The launch of Bitcoin’s new fungible token standard, Runes, took place late one Friday evening, coinciding with the halving event that occurs every four years. Immediate demand drove network fees to unprecedented levels not previously seen on the blockchain’s original network.

Related: Next Evolution for Bitcoin is Runes, Debuts Same Day as Halving

Why, you ask? Well, as some creators explained, seizing one of these early slots would give the project a sense of origin and might make it more appealing (and valuable) to traders. After all, we saw a similar scenario play out with NFT-like ordinals on Bitcoin last year: early registration numbers fetched hefty sums on secondary markets.


Runes represent a new token creation standard within the Bitcoin blockchain. The concept of Runes was conceived by Ordinals’ creator, Casey Rodarmor, and has been met with great enthusiasm since its announcement in September 2023. It is enabling people to mint NFT-like assets on the Bitcoin blockchain. 

However, Runes differ from Ordinals in that instead of unique assets, the protocol allows people to mint tokens that aren’t unique like NFTs but can be traded. Think of large networks like Ethereum and Solana, where new cryptocurrencies emerge every day.

Early Runes Token Listings

The centralized exchange has already listed three of the earliest Runes tokens on Bitcoin: SATOSHI•NAKAMOTO, MEME•ECONOMICS, and WANKO•MANKO•RUNES.

Now, let’s talk about WANKO•MANKO•RUNES. It’s an odd token, but the other two share something in common beyond their peculiar naming convention with inserted dots (due to protocol naming agreements): they are among the first 10 tokens minted using the Rune Protocol.

Among the notable Runes tokens engraved on the Bitcoin blockchain in this initial set of 10 projects are Rodarmor’s own inexhaustible UNCOMMON•GOODS (with an infinite supply), DOG•GO•TO•THE•MOON — soon to be moonshot air-dropped tokens tied to the Runestone Ordinals Project — and RSIC•GENESIS•RUNE, also linked to the air-dropped collection from Ordinals, RSIC.

Rumor has it on social media that the first 10 Runes tokens, some of which haven’t even been unleashed yet, are prime candidates for exchange listings. However, WANKO•MANKO•RUNES has already bucked this trend, perhaps because it stirred up some commotion inspired by a story written by Runes protocol creator Casey Rodarmor.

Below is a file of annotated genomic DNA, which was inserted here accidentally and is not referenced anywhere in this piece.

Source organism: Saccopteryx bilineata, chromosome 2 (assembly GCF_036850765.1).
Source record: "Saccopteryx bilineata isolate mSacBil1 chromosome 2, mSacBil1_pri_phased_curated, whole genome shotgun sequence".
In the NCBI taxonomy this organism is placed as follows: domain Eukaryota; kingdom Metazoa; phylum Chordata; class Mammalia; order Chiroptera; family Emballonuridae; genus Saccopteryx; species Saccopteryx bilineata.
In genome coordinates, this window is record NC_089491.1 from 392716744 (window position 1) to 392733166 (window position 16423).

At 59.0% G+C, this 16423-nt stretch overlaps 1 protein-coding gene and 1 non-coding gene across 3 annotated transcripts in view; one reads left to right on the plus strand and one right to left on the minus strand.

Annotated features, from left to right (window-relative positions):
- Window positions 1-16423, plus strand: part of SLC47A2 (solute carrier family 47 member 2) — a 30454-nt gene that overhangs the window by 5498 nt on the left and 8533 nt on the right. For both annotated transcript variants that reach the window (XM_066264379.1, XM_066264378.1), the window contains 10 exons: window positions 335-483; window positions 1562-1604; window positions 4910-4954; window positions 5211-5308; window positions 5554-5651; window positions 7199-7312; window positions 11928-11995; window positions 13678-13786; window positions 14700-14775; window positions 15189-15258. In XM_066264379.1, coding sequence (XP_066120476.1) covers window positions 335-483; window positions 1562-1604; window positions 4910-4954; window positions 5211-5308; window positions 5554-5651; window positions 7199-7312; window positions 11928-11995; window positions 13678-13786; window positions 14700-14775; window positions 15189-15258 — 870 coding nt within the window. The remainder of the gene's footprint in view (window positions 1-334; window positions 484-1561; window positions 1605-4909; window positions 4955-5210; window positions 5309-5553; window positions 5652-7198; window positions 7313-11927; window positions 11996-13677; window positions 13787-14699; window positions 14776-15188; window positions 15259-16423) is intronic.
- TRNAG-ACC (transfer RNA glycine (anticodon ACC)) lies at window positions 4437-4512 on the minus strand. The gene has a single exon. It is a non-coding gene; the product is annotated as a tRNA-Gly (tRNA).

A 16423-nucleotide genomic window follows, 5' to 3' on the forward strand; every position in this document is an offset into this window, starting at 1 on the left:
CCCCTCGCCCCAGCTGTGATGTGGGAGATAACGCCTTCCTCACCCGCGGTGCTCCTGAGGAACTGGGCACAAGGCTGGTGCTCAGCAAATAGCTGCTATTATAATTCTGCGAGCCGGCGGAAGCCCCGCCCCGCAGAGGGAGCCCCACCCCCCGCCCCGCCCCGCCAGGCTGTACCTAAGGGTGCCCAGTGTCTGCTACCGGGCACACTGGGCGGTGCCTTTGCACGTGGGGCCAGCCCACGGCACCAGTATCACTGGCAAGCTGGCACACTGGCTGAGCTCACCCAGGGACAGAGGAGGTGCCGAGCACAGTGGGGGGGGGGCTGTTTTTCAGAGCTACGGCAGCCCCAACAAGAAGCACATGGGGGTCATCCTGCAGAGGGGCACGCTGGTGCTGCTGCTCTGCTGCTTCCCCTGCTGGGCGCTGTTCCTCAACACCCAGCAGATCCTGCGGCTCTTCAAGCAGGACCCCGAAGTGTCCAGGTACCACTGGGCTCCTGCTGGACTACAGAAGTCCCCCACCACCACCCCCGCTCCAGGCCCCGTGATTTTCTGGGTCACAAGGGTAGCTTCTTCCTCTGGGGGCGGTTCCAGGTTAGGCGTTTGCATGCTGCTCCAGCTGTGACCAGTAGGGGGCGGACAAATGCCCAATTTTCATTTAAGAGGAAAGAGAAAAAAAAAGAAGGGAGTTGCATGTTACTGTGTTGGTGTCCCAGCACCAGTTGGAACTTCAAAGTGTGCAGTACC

Centralized Exchange Engagement

The big players like Coinbase and Binance are centralized platforms, and interestingly, Binance’s weekend tweet is being interpreted by some traders as a sign of the exchange’s interest in Runes.

Currently just speculation, but Binance supports Bitcoin-based BRC-20 tokens. OKX, a centralized exchange, is engaging with Runes through its ‘Web3 trading platform,’ which enables peer-to-peer trading, but its main CEX has not listed any Runes tokens yet.

Centralized exchanges can help legitimize assets, pulling them out of the “degen” side of the crypto world and potentially putting them in front of a much larger audience. These exchanges are the mainstream platforms that require identifiers and customer information, unlike decentralized exchanges, where anyone can buy and sell tokens.

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The idea behind Runes is that the same can be done with the largest and oldest crypto network. Last year’s experimental BRC-20 standard did almost the same thing, but Runes is considered a more efficient implementation, and some Bitcoiners believe it will be even more appealing. This might hold true if Runes are added by more centralized exchanges in the near future.

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